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Mon, Aug 01, 2016 11:08 pm

Determining the version of Microsoft Windows from the command line

You can determine the version of Microsoft Windows on a system from a command line interface (CLI), e.g., a command prompt, using the systeminfo command. Since that command will provide a lot of other information on the system, you can filter the output to see only the operating system (OS) version by piping its output into the findstr command using the "|" pipe character. The command below will show only the operating system version:
C:\>systeminfo | findstr /R "^OS.Version"
OS Version:                10.0.10586 N/A Build 10586

C:\>

The /R option indicates that the findstr command should perform its search based on a regular expression. The "^" character is a character that when included in a regular expression means that what follows should be at the beginning of the line. Without it, you could see something like the following, instead, since "BIOS Version also matches:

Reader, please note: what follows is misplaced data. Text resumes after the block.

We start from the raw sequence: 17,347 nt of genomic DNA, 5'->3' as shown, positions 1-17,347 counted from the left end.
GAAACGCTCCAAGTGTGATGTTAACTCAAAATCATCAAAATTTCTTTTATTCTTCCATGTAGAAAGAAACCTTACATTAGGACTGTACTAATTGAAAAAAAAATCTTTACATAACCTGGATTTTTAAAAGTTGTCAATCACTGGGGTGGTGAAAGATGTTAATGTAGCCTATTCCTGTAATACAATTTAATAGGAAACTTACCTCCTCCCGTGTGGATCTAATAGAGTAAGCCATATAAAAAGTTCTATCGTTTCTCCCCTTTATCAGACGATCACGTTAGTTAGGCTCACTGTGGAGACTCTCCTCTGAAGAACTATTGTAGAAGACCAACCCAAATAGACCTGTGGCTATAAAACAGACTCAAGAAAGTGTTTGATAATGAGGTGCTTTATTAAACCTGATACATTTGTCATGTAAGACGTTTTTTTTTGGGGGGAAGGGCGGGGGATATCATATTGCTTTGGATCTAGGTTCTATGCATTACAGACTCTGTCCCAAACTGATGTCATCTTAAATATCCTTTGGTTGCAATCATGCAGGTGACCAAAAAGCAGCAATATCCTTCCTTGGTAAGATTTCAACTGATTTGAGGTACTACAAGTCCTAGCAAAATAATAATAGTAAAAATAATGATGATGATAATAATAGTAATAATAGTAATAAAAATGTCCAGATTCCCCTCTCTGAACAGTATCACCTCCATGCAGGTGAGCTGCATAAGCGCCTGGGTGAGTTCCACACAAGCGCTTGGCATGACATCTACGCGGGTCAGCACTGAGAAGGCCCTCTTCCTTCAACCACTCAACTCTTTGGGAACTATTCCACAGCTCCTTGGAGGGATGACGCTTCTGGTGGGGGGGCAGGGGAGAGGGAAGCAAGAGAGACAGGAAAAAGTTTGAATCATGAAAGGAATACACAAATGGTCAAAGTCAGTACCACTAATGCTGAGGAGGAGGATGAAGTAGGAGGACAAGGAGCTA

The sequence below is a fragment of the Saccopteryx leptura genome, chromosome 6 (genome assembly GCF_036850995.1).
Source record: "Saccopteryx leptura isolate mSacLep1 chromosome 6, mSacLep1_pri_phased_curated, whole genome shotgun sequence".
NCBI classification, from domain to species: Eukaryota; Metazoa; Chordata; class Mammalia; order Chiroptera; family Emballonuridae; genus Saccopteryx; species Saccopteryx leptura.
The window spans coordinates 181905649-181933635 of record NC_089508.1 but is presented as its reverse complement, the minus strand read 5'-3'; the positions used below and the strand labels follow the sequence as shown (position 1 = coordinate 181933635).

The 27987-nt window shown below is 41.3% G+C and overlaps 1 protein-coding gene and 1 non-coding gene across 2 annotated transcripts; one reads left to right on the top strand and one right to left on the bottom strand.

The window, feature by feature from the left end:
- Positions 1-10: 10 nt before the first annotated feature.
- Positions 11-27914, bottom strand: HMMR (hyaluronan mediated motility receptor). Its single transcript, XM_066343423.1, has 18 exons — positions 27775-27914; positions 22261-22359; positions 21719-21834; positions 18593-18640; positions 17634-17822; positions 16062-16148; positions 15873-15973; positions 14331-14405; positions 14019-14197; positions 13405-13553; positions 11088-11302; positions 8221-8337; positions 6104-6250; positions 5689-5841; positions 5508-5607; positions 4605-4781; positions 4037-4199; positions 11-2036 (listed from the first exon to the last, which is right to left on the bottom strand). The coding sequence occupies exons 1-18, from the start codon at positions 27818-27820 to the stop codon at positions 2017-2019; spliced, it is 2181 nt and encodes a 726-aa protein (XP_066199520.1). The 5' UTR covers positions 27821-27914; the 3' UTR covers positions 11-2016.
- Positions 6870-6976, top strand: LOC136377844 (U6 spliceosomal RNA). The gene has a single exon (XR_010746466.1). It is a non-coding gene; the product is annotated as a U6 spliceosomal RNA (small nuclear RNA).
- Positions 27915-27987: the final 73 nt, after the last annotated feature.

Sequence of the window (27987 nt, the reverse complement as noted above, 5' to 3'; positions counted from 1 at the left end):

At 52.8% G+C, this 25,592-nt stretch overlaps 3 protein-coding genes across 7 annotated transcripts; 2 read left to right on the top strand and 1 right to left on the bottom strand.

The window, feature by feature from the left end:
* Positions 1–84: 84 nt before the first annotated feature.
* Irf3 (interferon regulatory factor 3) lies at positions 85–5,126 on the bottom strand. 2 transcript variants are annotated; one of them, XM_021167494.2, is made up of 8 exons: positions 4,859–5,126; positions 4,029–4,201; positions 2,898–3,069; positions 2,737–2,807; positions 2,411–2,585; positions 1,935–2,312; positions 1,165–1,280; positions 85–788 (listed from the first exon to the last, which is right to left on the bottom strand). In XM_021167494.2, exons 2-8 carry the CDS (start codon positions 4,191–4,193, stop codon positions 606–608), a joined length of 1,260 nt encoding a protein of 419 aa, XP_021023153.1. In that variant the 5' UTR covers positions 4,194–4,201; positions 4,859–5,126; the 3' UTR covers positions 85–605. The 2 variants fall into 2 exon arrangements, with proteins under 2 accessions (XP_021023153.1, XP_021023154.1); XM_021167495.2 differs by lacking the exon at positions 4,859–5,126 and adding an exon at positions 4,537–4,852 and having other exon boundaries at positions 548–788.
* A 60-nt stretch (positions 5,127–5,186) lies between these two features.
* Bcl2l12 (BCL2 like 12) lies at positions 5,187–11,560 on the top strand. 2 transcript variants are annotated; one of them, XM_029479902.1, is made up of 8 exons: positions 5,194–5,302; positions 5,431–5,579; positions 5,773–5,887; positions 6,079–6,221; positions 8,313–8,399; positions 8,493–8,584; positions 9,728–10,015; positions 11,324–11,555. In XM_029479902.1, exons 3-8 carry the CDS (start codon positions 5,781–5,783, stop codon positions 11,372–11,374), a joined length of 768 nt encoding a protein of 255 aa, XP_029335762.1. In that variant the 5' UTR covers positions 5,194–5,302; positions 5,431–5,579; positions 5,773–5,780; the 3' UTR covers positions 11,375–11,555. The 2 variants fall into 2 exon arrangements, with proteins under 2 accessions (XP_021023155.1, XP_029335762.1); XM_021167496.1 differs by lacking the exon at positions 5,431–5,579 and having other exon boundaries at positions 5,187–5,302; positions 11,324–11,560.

C:\>systeminfo | findstr /R "OS.Version"
systeminfo | findstr /R "OS.Version"
OS Version:                10.0.10586 N/A Build 10586
BIOS Version:              Dell Inc. A04, 11/21/2011

C:\>

The period between "OS" and "Version" indicates in a regular expression that any one character in that space will match; in this case there is a space character between the two words, which will match the period in a regular expression. If you want to have a period treated as a period rather than serving its function as a regular expression character, you can "escape" its meaning by using the backslash, i.e. "\", escape character.

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